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The Sun Interviews Susan Henry On AEM

The is running an interesting interview with outgoing CALS Dean Susan Henry. In the session, the Sun tries to get at whether or not it is efficient to have the University's undergraduate business program in a school ostensibly dedicated to the earth and life sciences, but she doesn't take the bait:

Sun: Many consider CALSí investment in AEM over the past few years to be your brainchild. Was there priority placed on AEM over other departments, and if so would you have done that now considering this economic climate?

S.H.: We had the obligation to increase the faculty in AEM because of the accrediting team that came when I first assumed my position in July 2000. In order to achieve accreditation, one thing that we had to improve was the student-to-faculty ratio. In essence we did both because we restricted the students coming into the course from outside the major and also took five new faculty. We explained this to the college and had to hire the faculty as soon as possible because the accrediting team was coming back. Yes, for an interval of time we had to favor hiring in AEM to achieve accreditation. Without accreditation it would have been catastrophic for the University because the Johnson school and master of hospitality management had to be accredited. Subsequently, all three have been revisited recently for re-accreditation and at this time it seems that there is not a problem.

Sun: CALS is by far the most disparate college, encompassing a range of contrasting departments such as communications and dairy science. Why is this?

S.H.: CALS is only unusual if you look at it from the point of an Ivy League university. Cornell is distinctive because it is both an Ivy League university and land grant. Remember this was the original plan by A.D. White and Ezra Cornell. That it would encompass both aspects giving the college programís of study and outreach of the community. Thatís the basis of the University and motto.

Itís the basis of our University and one of the factors that make us such a distinguished University that we have this diversity at the University. Itís all very relevant to the foundations of the land grant mission of Cornell. Cornell is excellent both areas today.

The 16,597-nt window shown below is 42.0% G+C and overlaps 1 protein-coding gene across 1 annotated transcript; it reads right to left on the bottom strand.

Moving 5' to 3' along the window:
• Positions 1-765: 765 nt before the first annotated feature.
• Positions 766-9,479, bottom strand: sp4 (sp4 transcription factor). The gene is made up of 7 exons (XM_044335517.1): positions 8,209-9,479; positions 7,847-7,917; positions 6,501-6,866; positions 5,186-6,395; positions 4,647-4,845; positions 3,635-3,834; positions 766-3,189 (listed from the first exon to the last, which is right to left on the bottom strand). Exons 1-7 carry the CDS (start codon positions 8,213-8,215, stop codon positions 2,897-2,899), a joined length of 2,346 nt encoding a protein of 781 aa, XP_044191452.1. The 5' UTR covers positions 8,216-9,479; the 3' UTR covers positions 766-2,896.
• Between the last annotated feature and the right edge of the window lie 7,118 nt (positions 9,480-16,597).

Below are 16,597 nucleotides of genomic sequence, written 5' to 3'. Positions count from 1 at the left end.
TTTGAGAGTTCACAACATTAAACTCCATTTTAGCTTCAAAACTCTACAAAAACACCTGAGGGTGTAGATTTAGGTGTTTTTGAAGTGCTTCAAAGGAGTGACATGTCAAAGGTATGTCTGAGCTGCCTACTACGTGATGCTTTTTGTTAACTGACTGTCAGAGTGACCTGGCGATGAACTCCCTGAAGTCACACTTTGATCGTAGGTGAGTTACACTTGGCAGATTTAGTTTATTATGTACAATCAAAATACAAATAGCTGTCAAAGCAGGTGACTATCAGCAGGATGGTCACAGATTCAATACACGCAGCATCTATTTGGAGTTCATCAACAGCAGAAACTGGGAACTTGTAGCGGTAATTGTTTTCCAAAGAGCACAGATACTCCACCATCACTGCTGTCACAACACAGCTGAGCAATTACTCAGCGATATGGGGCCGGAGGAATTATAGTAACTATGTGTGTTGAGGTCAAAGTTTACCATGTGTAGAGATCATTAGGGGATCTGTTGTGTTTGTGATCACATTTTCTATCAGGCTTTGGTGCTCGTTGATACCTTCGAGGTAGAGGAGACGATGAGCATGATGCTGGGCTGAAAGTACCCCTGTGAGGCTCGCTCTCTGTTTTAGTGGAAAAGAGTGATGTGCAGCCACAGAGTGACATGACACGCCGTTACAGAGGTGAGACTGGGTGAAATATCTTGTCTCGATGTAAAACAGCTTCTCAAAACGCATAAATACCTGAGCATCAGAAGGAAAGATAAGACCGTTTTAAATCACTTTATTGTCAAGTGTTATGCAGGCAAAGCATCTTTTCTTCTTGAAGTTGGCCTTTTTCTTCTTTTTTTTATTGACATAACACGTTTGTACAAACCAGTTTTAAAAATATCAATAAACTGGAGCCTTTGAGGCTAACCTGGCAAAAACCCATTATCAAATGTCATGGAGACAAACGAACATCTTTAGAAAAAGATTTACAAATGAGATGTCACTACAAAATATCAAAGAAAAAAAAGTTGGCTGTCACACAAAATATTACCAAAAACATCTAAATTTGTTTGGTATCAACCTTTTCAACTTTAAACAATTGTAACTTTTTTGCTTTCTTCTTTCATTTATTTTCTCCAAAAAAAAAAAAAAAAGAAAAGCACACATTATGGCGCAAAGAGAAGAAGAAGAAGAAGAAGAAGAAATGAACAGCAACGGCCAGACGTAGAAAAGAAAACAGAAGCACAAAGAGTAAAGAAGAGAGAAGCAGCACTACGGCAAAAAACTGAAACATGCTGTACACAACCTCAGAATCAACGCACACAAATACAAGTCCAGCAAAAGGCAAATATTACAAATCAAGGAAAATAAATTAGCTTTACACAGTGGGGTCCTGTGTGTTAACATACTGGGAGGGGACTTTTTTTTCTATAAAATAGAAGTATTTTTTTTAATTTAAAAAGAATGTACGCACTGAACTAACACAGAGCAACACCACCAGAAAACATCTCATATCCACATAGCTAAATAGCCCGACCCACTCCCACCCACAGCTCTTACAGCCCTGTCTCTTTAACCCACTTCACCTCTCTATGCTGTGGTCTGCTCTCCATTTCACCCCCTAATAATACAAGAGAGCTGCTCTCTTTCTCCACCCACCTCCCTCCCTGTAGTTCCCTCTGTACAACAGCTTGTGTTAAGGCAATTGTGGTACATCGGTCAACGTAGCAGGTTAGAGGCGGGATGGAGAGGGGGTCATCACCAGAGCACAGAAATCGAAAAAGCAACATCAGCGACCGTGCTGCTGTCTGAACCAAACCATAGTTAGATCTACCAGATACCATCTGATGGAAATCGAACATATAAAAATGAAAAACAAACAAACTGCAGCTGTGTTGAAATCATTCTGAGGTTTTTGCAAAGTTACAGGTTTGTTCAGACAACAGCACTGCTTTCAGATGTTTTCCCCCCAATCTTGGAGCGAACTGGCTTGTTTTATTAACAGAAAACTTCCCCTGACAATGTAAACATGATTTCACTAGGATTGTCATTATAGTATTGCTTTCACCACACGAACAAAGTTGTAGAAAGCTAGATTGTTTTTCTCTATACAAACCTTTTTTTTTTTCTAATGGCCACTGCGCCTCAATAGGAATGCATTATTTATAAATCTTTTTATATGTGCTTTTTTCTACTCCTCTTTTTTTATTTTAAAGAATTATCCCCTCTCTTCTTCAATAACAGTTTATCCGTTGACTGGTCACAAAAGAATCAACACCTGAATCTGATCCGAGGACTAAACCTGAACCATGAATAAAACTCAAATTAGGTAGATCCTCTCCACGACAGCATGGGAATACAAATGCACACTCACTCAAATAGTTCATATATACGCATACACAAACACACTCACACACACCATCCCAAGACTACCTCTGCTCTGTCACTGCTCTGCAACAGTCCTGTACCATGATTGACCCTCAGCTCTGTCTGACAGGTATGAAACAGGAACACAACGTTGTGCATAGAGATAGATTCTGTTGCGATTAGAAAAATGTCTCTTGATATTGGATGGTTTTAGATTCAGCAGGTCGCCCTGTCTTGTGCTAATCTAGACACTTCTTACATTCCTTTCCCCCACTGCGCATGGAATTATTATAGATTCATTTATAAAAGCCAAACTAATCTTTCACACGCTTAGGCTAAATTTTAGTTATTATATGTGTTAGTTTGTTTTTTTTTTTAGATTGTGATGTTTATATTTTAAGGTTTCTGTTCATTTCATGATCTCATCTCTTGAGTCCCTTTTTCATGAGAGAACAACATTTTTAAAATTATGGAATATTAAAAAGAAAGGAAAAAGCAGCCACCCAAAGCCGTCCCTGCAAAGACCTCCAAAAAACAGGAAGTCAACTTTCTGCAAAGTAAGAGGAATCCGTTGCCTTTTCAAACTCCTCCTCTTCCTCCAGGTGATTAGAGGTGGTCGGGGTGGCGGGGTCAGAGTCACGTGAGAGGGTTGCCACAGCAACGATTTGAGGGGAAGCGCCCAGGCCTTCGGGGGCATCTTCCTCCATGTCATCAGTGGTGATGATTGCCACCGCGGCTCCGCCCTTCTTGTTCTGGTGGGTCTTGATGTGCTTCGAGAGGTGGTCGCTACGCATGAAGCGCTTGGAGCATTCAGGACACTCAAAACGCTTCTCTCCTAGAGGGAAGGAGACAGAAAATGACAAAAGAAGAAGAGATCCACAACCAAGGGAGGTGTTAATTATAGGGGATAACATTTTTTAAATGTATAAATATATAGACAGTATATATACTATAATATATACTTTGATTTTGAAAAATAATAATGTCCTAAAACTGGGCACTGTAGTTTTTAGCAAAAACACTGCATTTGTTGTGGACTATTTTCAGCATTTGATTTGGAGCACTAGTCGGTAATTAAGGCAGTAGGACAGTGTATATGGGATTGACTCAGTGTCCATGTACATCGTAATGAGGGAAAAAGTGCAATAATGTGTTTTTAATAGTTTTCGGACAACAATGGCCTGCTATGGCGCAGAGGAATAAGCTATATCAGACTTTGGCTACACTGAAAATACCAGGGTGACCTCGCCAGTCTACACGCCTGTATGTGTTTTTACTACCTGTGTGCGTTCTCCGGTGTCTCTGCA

Sun: Do you see it as a priority to make the mission of CALS more focused?

S.H.: No, there are ways in which we can concentrate our resources in a more interdisciplinary fashion. We used to have a series of smaller majors. However students want to see a perspective of a broad discipline at the undergrad level. Thus we are broadening majors and making them more inter-disciplinary in general.

I think the subtext here is that AEM has actually been a boon for the rest of the Ag School. This is just conjecture and speculation on my part, but I suspect that the increased tuition dollars that CALS has gotten from AEM (from both their own students as well as students taking AEM courses from outside the school) has helped to subsidize the rest of CALS's programs. After all, a business major is a bit cheaper to educate then a biologist with a need for costly lab space and materials.

One thing I don't understand is why the Hotel School and the Johnson School's accreditation depended upon AEM's accreditation. It's not like the Hotel School's masters program requires any AEM courses. And neither Johnson nor the Hotel School had any trouble staying accredited before AEM became accredited.

I think the development of AEM over the past decade, and the role that it now plays on campus -- as a magnet for elective credits, internal transfers, external transfers, and athletes, and as a revenue source for the Ag School -- is critical to understanding a lot of the political and structural decisions that will have to be made as the University attempts to "reimagine" itself this year.

Late Update: Andy writes to add that, "Henry's justifications are almost entirely incoherent, amounting to a defense of tradition (or at least, some facile image of Cornell's heritage based on a single motto) for its own sake. Let's hope for a bit more imagination as the reorganization process gets underway..."

Matthew Nagowski | Posted on September 11, 2009 (#)

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